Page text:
But Nathan Lane was a big fan of D. A. Pennebaker's film, The Company, and so Nathan right away was very willing to wear a mic, and then Matthew Broderick came right on board. And what surprised us—and that's what's great about doing this because you never know what you're going to get, it's always a sense of discovery that's so exciting—is that they were very close, and big fans of each other, and they were very funny together. Nathan kind of interviewed Matthew, and Matthew played the role of Marlon Brando, and it's just this wonderful kind of vérité moment that you would never have anticipated. Talk about holding up the middle! It gives you a whole new insight into who these men are and how clever and bright and fast on their feet they are, in terms of humor.
Mel didn't want to be miked, but he was sitting next to [director/choreographer] Susan Stroman and she was miked, and so I could hear him. And as he could see that we weren't interfering, he said, "Look at this film crew, they have so much patience." We started at seven in the morning. I would say by two in the afternoon, he started to relax with us being there. There was a lot of chitchat going on, it was an off moment, they weren't recording, so I just threw out, "Mel, I'm curious, was there really a Max Bialystock?" And Mel just lit up and told us this great story. I mean he's a showman, obviously, and it was a wonderful story, and we all laughed, and then he came up to me afterwards and said, "You know, I think this is going to be okay." And I said, "But you know Mel, we are going to need an interview." And he said, "Oh, I don't know."
It wasn't until seven at night that he agreed to be interviewed, and then he basically did a stand-up monologue. As soon as I got that I said, "I've got a film, and I've got a great film." And afterwards, he was willing to sit and talk to us, and it was very heartfelt, and we got another layer that way. And then it was just a joy in the editing room; we edited that film quickly. It was wonderful material.
What kind of gear and crew did you need?
When you only have one day to shoot, there's a lot of pressure on you as the director to make sure you're getting everything. We could have used four cameras, but we only had the budget for three—two in the recording studio and one in the control room. I used the most experienced vérité cameramen, I think, in existence: Bob Richman, who grew out of Maysles; Don Lenzer, who's done years of work with us; and Tom Hurwitz. You had to go in with people who are also filmmakers in their own right, because you couldn't be everywhere at once and there was almost no way to have a communication system because it would interfere with the recording process.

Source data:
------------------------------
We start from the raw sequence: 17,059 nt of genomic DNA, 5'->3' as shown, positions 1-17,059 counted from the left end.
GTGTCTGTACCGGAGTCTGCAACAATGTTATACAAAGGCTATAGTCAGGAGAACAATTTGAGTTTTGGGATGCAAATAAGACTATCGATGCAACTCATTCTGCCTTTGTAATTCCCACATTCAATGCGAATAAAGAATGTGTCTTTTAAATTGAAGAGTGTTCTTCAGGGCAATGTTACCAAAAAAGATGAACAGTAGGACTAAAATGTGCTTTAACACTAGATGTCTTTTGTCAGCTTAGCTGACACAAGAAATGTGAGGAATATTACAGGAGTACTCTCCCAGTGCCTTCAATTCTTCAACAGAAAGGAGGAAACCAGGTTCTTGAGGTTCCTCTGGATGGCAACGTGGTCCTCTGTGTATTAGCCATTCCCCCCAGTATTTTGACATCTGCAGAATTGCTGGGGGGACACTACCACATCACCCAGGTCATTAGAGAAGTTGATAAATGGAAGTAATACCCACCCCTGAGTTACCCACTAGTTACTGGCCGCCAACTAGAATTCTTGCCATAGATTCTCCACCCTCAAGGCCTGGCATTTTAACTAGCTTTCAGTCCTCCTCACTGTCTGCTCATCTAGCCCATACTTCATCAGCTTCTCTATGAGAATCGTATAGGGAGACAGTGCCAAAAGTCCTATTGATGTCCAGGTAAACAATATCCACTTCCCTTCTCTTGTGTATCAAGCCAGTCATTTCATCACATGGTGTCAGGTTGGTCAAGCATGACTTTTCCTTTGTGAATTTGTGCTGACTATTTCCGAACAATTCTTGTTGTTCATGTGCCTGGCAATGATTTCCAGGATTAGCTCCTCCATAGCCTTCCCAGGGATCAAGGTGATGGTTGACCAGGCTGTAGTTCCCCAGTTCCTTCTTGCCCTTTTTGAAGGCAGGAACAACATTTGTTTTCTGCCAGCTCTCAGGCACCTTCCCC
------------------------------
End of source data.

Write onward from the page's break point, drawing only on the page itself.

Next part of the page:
How has your work been affected by the emergence of digital video?
It's been hard for me to get used to the rhythm of shooting in video. I grew up in 16 mm. I like the fact that you have to change film [magazines] every 10.5 minutes because it makes you really think about what you're shooting and what you're getting and what you need to get. A half an hour [a video cassette length] goes fast—when you're shooting it's all very intense—and then I think, why did I keep shooting?
In terms of editing, it has made a tremendous difference. With Lalee's Kin [which was shot on film and edited on video], we did selects and digitized selects. I don't really understand how we ever edited without the Avid, to some degree, even though I miss being able just to get on a Steenbeck and look at footage—not selects, dailies. But all the different versions you do in the [nonlinear] editing room, I mean, you can work it out so much quicker.
Still, you've got to have time to think about what's really the best story to tell with your footage. Any team in the editing room is going to tell a different story. You could have cut Lalee in a variety of ways. You could have cut Grey Gardens differently as well. You've got to think about what you're doing, and you need time to process the material. To me, that's never going to change. Telling a story is telling a story, and it's not always easy— especially in vérité—to see what structure is going to be best; there's a lot of working with material that's required. I've been in editing rooms where the editor gets a call from a cable station, "We're hoping you're available, we've got one month to make this hour-long film." And we're always just stunned. The truth is that Lalee's Kin, whether you're shooting in video or film, was going to be big budget. You needed the time in the editing room. You needed to pay a good editor. You needed to be going on many trips into the Delta to shoot. Those are expensive. And you can't run a film company on these tiny video budgets, either.
Update: Your first film at Maysles, Grey Gardens, has been adapted for the stage and is now a hit musical on Broadway. What do you think accounts for its success?
I think it's a situation of finding characters that many people can relate to. Little Edie's yearning to leave Grey Gardens and her inability to leave Grey Gardens is something a lot of people connect with. And it's a very powerful story between a mother and a daughter. I think that's why it's adapted so well—it's a great story.
Was this article helpful?